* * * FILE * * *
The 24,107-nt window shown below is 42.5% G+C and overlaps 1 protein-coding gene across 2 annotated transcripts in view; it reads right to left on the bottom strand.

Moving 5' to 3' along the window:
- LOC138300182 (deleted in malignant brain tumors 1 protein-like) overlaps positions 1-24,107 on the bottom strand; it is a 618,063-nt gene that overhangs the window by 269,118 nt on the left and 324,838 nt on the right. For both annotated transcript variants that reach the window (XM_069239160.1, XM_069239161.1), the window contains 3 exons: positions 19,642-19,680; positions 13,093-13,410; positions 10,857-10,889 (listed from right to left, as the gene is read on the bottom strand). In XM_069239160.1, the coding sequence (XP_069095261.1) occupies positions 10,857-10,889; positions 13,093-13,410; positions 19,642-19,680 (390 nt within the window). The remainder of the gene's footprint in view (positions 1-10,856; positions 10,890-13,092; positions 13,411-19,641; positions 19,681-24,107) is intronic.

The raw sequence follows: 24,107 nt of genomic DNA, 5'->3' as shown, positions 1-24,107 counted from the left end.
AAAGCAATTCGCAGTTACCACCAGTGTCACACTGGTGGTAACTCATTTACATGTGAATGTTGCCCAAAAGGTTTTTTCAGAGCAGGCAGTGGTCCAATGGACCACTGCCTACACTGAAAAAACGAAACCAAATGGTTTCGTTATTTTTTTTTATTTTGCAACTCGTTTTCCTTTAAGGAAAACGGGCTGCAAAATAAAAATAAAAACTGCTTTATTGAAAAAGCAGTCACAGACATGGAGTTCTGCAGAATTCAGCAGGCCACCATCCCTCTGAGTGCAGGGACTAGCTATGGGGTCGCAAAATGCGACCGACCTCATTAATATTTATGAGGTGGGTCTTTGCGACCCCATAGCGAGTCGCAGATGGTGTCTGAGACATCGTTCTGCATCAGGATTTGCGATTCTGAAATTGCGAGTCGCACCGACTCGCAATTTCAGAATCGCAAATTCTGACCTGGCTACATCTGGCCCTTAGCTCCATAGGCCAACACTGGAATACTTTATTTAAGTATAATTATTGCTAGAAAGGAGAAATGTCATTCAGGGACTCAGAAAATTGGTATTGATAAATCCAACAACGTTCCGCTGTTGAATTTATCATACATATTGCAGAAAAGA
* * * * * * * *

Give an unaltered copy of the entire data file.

The 24,107-nt window shown below is 42.5% G+C and overlaps 1 protein-coding gene across 2 annotated transcripts in view; it reads right to left on the bottom strand.

Moving 5' to 3' along the window:
- LOC138300182 (deleted in malignant brain tumors 1 protein-like) overlaps positions 1-24,107 on the bottom strand; it is a 618,063-nt gene that overhangs the window by 269,118 nt on the left and 324,838 nt on the right. For both annotated transcript variants that reach the window (XM_069239160.1, XM_069239161.1), the window contains 3 exons: positions 19,642-19,680; positions 13,093-13,410; positions 10,857-10,889 (listed from right to left, as the gene is read on the bottom strand). In XM_069239160.1, the coding sequence (XP_069095261.1) occupies positions 10,857-10,889; positions 13,093-13,410; positions 19,642-19,680 (390 nt within the window). The remainder of the gene's footprint in view (positions 1-10,856; positions 10,890-13,092; positions 13,411-19,641; positions 19,681-24,107) is intronic.

The raw sequence follows: 24,107 nt of genomic DNA, 5'->3' as shown, positions 1-24,107 counted from the left end.
AAAGCAATTCGCAGTTACCACCAGTGTCACACTGGTGGTAACTCATTTACATGTGAATGTTGCCCAAAAGGTTTTTTCAGAGCAGGCAGTGGTCCAATGGACCACTGCCTACACTGAAAAAACGAAACCAAATGGTTTCGTTATTTTTTTTTATTTTGCAACTCGTTTTCCTTTAAGGAAAACGGGCTGCAAAATAAAAATAAAAACTGCTTTATTGAAAAAGCAGTCACAGACATGGAGTTCTGCAGAATTCAGCAGGCCACCATCCCTCTGAGTGCAGGGACTAGCTATGGGGTCGCAAAATGCGACCGACCTCATTAATATTTATGAGGTGGGTCTTTGCGACCCCATAGCGAGTCGCAGATGGTGTCTGAGACATCGTTCTGCATCAGGATTTGCGATTCTGAAATTGCGAGTCGCACCGACTCGCAATTTCAGAATCGCAAATTCTGACCTGGCTACATCTGGCCCTTAGCTCCATAGGCCAACACTGGAATACTTTATTTAAGTATAATTATTGCTAGAAAGGAGAAATGTCATTCAGGGACTCAGAAAATTGGTATTGATAAATCCAACAACGTTCCGCTGTTGAATTTATCATACATATTGCAGAAAAGA